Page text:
Still guessing... is the expected output something like the following? ContourPlot[{Re[(u + I v)^2] == 1, Im[(u + I v)^2] == 2, u == 1, v == 2}, {u, -4, 4}, {v, -4, 4}, Axes -> True, Frame -> False, BaseStyle -> Arrowheads[{{.05, .5}}], PlotLegends -> "Expressions", ContourStyle -> ...


6

I find a simple version-independent solution, which produces a very clear output List @@ Plot[x, {x, 0, 1}] // Developer`PackedArrayForm Moreover, it allows a brackets-matching and a multiple-click highlighting!


6

I suspect that ContourPlot doesn't really have a notion of the orientation of curves in a way that will let you preserve them after applying arbitrary transformations. ParametricPlot is probably the way to go. Start with parametric representations of the hyperbolas with the desired orientation: hyperbola1[t_] := {#, -#} &@{Csc[t], -Cot[t]}; ...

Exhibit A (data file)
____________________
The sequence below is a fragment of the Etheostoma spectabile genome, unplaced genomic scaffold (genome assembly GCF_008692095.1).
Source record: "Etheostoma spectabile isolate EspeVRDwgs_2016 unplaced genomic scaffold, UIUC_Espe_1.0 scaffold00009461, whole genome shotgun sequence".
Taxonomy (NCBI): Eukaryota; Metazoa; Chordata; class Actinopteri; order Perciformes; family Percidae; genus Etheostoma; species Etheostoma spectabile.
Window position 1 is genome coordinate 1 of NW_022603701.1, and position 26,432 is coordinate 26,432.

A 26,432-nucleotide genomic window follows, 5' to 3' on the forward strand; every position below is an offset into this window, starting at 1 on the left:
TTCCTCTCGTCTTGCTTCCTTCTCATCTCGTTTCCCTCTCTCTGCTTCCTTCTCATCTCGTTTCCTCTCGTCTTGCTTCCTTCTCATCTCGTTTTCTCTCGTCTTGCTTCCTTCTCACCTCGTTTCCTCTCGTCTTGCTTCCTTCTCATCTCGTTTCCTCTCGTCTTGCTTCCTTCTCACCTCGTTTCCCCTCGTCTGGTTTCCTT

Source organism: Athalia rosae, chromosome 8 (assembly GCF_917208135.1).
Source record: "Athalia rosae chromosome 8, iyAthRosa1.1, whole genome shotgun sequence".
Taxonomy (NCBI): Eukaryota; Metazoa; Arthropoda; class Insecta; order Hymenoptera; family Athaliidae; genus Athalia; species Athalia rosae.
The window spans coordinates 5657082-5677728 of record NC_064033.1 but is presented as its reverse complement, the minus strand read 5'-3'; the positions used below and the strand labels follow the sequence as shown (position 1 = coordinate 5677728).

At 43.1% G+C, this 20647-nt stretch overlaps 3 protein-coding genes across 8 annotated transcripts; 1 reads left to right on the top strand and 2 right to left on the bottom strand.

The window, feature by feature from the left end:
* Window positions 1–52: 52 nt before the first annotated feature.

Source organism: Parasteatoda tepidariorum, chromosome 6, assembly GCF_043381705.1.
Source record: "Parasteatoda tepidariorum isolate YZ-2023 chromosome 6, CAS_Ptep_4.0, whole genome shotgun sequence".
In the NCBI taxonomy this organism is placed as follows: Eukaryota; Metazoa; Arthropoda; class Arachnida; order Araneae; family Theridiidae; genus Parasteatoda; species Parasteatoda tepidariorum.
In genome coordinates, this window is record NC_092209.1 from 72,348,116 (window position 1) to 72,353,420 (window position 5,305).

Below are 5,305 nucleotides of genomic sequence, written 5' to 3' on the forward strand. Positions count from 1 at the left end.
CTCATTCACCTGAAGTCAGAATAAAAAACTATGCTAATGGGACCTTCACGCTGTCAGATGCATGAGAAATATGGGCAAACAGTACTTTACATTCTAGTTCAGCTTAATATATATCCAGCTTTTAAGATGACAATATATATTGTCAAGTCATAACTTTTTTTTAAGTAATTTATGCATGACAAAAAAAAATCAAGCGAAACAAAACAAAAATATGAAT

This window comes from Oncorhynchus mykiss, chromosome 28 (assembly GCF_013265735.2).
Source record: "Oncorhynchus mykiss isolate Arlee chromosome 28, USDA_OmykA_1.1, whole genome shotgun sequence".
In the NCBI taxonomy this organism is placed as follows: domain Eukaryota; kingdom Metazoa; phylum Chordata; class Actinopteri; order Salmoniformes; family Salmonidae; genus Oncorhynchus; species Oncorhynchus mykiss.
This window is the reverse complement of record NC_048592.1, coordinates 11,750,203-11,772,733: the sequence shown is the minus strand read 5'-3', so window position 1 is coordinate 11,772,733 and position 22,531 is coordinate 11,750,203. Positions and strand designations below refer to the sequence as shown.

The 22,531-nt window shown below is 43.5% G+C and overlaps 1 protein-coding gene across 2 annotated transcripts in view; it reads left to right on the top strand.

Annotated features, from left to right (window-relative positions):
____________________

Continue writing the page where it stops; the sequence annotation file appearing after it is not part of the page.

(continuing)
6

A reasonable workaround is to use SwatchLegend with LegendMarkers set: ListPlot[ Table[f, {f, {Sin[x], Cos[x]}}, {x, 0, 2 π, 0.1}], PlotLegends -> SwatchLegend[{"sin(x)", "cos(x)"}, LabelStyle -> 40, LegendMarkers -> "Bubble" ] ]


5

Here's one way: data = RandomReal[{0, 3}, 100]; ListLinePlot[data, ColorFunction -> (Switch[#2, y_ /; y < 1/3, Blue, y_ /; y < 2/3, Red, y_ /; y < 3/3, Green] &)] Here's a variation: ListLinePlot[data, ColorFunction -> (Switch[#2, y_ /; y < 1, Blue, y_ /; y < 2, Red, y_ /; y < 3, Green] &), ColorFunctionScaling ...


5

Plot[Sin[x], {x, 0, 2 Pi}, Filling -> Top] Plot[Sin[x], {x, 0, 2 Pi}, Filling -> 0.5] Plot[Sin[x], {x, 0, 2 Pi}, Filling -> 0.5, FillingStyle -> {Directive[Opacity[0.5], Orange], Directive[Opacity[0.5], Yellow]}, GridLines -> {None, {0.5}}, GridLinesStyle -> Dashed


5